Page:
In practicing mindfulness of the body, it is your direct experience or felt sense that is important, not your judgments about your body, your wishes for what it might be, or even your stories about how your body came to be as it is. The Buddha called this felt sense “awareness of the body in the body,” meaning that your attention has dropped into the actual physical experience rather than your views and concepts about the body.
You can experience this felt sense or dropped attention through the following exercise: Hold your right hand up and begin by looking at the back of it. What do you see? You might notice the skin color, the veins, and whether there are any wrinkles or scars. Now turn it over and look at your palm. You might notice its shape or the length of your fingers. Alternate between looking at the front and the back of your hand. You might observe the length of the various finger bones in relation to each other or the size of your knuckles. You might notice the pattern that the lines make in the palm of the hand. Just witness these things. That’s a kind of mindfulness, right? However, because you are a removed observer, it is not the same as the felt experience. You are not directly experiencing the essence of “hand.”
Now rest your hand for a moment. (I’m going to ask you to close your eyes, so you’ll need to read ahead, and then do the exercise.) With your eyes closed, raise your hand again. Start to move your hand in space. Let the wrist move with the hand. You might curl the fingers in toward your palm, then extend them out a little. With your attention, “feel” the thumb, the forefinger, the middle finger, the ring finger, the little finger, the palm, and the back of the hand. Lower your hand and open your eyes. This is a very different experience than looking at the hand, is it not? This is the felt sense of the body; it is nonconceptual and lies within the experience itself.
Your liberation lies not in what the body has stored from the past but in how you respond to whatever manifests in your body in any given moment.
My student with fibromyalgia had some access to this felt sense, but she was so imprisoned by her habitual reactions to what she felt that she could not let her body sensations just be; instead, she tried to avoid, resist, or overcome them. As we worked together during the retreat, she learned to develop what’s called “relaxed attention” as a means of softening into awareness of her physical sensations, regardless of whether they were pleasant or unpleasant. By learning this skill she began to find ease with her physical pain. While her discomfort was real and at times difficult, it was just the sensation of pain in the body. Her suffering, for the most part, was the result of her mind contracting and clinging as it collapsed into reactivity.
The same phenomenon happens around emotional suffering. It too registers in the body. Then the mind contracts and clings, causing the emotional suffering to grow exponentially. But you can use the very same relaxed attention and softening into awareness of your emotions to gain freedom from suffering. For example, the next time you’re feeling hurt and angry because you think your significant other doesn’t hear or appreciate you, rather than succumbing to these hindrances of mind, stay with them as body experiences. You may sense tightness in the belly and around the eyes from the hurt and some heat from the anger. Meet these body experiences with mindfulness and compassion by saying to yourself, “Hurt and anger feel like this.” This is softening into your emotions. You do not judge your feelings, nor do you try to get rid of the hurt or the anger; you simply stay with the sensations, and they will self-liberate in their own time.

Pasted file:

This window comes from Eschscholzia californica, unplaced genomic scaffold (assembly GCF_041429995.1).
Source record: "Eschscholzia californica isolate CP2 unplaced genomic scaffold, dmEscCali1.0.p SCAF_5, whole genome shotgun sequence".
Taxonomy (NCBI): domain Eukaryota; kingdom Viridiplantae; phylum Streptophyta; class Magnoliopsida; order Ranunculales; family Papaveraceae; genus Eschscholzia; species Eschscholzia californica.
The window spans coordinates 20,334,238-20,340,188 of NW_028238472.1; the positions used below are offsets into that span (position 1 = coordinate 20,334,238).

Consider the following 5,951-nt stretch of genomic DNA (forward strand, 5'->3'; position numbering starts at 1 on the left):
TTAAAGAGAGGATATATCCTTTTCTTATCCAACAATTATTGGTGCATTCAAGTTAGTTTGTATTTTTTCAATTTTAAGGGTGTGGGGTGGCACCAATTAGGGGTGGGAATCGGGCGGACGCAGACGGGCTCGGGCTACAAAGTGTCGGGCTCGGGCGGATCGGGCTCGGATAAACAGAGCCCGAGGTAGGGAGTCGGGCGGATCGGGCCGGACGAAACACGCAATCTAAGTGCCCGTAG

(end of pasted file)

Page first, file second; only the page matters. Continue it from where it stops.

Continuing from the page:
Developing Relaxed Attention
To feel the difference between relaxed attention with softening into awareness versus reactivity and clinging, continue with the exercise. Place your right forearm in the palm of your left hand and just feel that for a moment. Now, pretend that you don’t trust your left hand. Keep the right forearm touching the left palm but hold a little tension in the back of the right hand and the forearm, such that they’re slightly hovering above the left hand. There’s contact, but you don’t trust the contact to support you. Now let that tension go, and drop your right forearm into the palm of the left hand. Push down as though you can’t trust the hand not to throw your arm away, so you’re going to hold it there. Now just relax and let the forearm rest in the left palm.
This feeling of resting the forearm—neither hovering nor pushing down—is like relaxed attention. Can you feel the difference? You may be responding to strong desires and difficult situations in your daily life by pulling away from (hovering) or leaning into (pushing) the moment. Neither of those reactions helps you meet life with ease. The cultivation of relaxed attention, however, will prevent you from falling into reactivity.